Feast Your Eyes on Brand New GOES-17 Imagery
Listen up, weather nerds! The amount of state-of-the-art satellite imagery available for consumption has DOUBLED! The era of GOES-17 is here.
Yesterday, Kevin Micke, a web developer for the Cooperative Institute for Research in the Atmosphere (CIRA), tweeted that the first images of GOES-17 were up. Almost immediately, meteorologists and weather weenies alike were geeking out (me included):
🚨 GOES-17 IMAGERY IS HERE 🚨
— Dakota Smith (@weatherdak) August 28, 2018
Of all the cool #GOES17 imagery I saw today, my favorite remains the first animation of the day (which I just made longer): #Denali at the extreme limb of the satellite view. https://t.co/EbX8vdTeqN Sure, my 2 tour flights from Talkeetna offered a closer view, but still… #AKwx pic.twitter.com/dbEbRO6Rzb
— Scott Bachmeier (@CIMSS_Satellite) August 29, 2018
Recent @UWCIMSS Satellite Blog with preliminary non-operational #GOES17 ABI. @NOAASatellites https://t.co/44rhgFXzZe Image used the GRB steam and the https://t.co/eNSddWQVxE software. pic.twitter.com/QyE0b9AxE5
— Tim Schmit (@GOESguy) August 28, 2018
While the new data is freaking amazing, GOES-17 has faced some set backs due to hardware malfunctions. Dan Lindsey, a research meteorologist at CIRA, brought us a few updates at the recent National Weather Association Annual Meeting.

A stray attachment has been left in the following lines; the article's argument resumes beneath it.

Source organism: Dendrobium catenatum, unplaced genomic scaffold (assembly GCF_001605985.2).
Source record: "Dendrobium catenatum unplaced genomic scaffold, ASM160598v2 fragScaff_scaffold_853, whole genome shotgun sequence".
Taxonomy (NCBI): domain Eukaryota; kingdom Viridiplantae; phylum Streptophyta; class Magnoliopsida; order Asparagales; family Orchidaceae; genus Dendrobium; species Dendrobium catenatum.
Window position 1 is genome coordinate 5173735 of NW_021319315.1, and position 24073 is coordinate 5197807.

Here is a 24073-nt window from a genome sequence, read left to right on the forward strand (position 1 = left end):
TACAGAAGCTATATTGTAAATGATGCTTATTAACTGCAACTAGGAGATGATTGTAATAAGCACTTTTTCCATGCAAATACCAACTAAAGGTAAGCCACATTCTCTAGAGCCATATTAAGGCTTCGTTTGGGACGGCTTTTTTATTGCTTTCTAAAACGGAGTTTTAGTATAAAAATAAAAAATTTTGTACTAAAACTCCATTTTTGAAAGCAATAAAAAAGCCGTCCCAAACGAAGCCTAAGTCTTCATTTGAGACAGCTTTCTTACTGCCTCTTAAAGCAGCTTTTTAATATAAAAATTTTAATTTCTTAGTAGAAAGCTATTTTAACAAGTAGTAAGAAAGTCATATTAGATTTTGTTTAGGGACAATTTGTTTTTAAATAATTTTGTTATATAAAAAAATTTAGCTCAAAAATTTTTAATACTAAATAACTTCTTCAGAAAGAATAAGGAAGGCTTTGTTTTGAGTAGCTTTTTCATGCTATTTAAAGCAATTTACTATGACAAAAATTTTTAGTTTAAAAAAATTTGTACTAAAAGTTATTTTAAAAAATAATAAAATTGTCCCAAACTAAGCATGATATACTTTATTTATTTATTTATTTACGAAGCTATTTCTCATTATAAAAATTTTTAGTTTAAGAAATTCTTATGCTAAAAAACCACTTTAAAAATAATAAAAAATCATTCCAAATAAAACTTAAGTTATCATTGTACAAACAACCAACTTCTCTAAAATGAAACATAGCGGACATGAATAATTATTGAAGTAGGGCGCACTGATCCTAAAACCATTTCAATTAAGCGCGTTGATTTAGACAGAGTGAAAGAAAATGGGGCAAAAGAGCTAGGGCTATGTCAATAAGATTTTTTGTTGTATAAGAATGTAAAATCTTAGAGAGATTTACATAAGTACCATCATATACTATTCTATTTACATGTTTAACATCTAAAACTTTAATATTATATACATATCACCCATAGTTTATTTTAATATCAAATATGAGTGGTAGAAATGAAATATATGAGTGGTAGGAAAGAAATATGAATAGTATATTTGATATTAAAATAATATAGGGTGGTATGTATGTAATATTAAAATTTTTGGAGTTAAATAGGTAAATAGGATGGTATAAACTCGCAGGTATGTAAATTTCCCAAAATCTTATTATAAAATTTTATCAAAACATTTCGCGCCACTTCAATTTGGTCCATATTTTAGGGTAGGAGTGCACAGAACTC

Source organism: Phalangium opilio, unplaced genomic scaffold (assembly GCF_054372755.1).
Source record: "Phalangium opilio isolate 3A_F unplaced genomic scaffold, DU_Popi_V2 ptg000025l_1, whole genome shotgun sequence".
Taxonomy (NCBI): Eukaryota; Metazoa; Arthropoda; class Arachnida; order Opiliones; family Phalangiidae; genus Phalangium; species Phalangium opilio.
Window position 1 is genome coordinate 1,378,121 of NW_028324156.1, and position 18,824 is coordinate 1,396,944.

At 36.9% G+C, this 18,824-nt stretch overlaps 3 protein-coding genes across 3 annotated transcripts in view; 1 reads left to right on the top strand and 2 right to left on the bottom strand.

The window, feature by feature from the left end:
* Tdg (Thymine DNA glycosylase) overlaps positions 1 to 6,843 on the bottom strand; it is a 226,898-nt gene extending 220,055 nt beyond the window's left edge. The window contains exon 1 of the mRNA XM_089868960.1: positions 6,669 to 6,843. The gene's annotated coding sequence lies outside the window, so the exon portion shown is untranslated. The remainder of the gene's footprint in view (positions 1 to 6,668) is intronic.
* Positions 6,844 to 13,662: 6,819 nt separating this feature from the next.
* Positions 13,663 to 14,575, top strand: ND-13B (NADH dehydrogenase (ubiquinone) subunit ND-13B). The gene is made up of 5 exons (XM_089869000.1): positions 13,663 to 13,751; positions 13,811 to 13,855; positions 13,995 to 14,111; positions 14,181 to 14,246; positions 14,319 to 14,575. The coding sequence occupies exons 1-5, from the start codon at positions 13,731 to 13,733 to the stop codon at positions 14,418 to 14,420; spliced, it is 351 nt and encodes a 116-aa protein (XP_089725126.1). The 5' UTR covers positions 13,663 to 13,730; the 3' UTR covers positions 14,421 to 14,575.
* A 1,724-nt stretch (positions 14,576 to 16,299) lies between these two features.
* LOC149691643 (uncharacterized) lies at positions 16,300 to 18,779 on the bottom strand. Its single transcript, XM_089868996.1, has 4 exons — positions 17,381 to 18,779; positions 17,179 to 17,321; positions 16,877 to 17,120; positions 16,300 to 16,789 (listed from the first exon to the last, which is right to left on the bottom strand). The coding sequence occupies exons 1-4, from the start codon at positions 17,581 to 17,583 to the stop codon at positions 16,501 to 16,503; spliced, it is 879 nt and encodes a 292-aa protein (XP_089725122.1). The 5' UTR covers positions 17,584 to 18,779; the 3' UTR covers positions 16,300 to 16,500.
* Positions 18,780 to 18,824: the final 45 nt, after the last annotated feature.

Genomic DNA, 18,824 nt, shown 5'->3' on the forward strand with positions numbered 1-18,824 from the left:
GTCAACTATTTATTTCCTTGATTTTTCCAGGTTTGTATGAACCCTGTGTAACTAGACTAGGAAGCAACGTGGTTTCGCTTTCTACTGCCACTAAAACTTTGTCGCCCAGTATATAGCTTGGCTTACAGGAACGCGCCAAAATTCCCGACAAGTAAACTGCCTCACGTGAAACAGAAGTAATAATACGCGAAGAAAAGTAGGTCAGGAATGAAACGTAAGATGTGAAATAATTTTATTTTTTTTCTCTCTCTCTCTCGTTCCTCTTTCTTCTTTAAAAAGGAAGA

According to Lindsey, GOES-17’s heat loop pipes, are not functioning properly which will require engineers to get a little creative to maximize GOES-17’s data output. The satellite will rotate during each equinox to cut down on the solar load experienced on the satellite’s Advanced Baseline Imager instrument.
— National Weather Association (@nwas) August 27, 2018
Without this rotation, the ABI instrument would be too warm for an extended period of time, causing increased outages in several data products. Longer wavelength products including infrared imagery is expected to be most affected. To compensate for potential data losses, the current GOES-West (GOES-15) will run in tandem with GOES-17.
Don’t worry too much, two more satellites (GOES-T and GOES-U) are planned for orbit that will provide identically beautiful and high resolution imagery. Naturally, scientists are learning from GOES-17’s pitfall in hopes to avoid any further data losses on future satellites.
For now, go get your fix of satellite imagery over on CIRA’s Slider. Trust me, you won’t regret it.
(Note: GOES-17 data is preliminary, non-operational, and insanely beautiful)
Written by: Dakota Smith.